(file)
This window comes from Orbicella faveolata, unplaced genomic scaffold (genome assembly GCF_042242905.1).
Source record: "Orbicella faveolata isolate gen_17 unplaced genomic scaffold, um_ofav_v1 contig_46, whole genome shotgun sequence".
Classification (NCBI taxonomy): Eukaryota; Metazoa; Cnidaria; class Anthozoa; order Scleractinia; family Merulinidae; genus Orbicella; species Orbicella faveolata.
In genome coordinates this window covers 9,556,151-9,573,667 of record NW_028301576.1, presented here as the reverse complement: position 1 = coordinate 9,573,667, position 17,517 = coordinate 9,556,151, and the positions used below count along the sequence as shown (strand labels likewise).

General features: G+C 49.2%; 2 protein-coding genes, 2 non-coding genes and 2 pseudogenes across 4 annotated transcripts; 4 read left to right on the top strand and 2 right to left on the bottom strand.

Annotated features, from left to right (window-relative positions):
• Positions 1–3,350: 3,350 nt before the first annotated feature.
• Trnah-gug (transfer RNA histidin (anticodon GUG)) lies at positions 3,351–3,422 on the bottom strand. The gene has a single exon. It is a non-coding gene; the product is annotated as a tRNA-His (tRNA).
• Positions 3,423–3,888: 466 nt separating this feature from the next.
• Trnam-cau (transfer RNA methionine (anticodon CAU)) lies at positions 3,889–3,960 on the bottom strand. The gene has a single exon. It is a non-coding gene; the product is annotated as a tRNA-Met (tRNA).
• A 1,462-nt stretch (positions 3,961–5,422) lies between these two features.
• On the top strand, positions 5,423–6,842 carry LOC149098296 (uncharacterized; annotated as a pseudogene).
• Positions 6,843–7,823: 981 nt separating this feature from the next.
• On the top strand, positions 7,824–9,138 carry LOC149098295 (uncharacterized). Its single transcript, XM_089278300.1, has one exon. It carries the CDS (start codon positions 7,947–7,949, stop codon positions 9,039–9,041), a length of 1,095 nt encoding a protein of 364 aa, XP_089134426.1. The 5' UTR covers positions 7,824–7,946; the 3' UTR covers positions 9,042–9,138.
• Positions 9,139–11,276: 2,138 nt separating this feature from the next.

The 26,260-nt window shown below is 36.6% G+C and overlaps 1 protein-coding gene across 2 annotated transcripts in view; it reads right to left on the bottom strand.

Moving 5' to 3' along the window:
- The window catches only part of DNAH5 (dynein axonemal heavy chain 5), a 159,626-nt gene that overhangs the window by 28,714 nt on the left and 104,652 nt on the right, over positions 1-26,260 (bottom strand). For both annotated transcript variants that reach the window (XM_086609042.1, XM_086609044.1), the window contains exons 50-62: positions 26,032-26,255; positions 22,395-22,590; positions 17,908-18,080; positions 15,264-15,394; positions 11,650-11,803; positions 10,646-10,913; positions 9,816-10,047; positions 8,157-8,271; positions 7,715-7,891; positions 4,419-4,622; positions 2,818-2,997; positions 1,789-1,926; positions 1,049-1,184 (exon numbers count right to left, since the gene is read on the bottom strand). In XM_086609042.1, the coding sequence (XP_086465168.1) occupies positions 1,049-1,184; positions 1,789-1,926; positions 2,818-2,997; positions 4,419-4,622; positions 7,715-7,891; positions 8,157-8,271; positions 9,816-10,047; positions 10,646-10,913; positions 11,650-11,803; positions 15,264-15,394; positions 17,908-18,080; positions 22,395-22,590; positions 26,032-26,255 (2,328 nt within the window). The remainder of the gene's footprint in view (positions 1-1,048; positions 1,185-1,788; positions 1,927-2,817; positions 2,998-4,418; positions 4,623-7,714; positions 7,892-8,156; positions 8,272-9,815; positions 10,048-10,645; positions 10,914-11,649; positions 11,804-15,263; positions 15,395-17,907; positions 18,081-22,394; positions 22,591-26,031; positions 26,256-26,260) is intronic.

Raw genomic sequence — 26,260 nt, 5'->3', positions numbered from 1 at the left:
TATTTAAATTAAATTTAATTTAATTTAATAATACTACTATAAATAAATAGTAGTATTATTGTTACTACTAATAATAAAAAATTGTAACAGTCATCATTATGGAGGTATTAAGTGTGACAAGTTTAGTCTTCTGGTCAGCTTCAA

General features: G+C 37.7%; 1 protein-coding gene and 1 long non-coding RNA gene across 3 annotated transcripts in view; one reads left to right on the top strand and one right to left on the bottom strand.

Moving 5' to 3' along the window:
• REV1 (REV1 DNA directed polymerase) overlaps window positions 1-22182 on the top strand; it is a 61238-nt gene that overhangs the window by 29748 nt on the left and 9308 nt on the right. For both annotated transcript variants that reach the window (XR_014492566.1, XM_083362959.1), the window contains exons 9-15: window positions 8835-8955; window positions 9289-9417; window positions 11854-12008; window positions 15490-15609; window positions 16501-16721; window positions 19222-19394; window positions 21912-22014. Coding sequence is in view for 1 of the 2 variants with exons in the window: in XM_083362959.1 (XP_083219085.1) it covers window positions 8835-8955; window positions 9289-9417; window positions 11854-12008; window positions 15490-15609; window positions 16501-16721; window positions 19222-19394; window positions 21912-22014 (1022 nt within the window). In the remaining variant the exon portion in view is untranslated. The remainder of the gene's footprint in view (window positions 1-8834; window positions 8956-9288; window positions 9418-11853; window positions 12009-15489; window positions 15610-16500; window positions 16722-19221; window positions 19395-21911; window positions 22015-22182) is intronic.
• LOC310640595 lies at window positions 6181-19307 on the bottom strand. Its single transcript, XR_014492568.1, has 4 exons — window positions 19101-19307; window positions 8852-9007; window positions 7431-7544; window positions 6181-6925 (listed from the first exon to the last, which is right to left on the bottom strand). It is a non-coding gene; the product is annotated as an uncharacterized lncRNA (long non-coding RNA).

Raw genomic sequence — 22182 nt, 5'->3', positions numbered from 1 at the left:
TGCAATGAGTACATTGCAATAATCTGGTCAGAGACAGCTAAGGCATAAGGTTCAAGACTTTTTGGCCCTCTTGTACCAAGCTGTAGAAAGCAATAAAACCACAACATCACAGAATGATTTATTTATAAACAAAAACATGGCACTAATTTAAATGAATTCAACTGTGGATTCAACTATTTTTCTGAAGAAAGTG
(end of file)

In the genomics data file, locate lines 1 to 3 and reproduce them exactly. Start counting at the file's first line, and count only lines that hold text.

This window comes from Orbicella faveolata, unplaced genomic scaffold (genome assembly GCF_042242905.1).
Source record: "Orbicella faveolata isolate gen_17 unplaced genomic scaffold, um_ofav_v1 contig_46, whole genome shotgun sequence".
Classification (NCBI taxonomy): Eukaryota; Metazoa; Cnidaria; class Anthozoa; order Scleractinia; family Merulinidae; genus Orbicella; species Orbicella faveolata.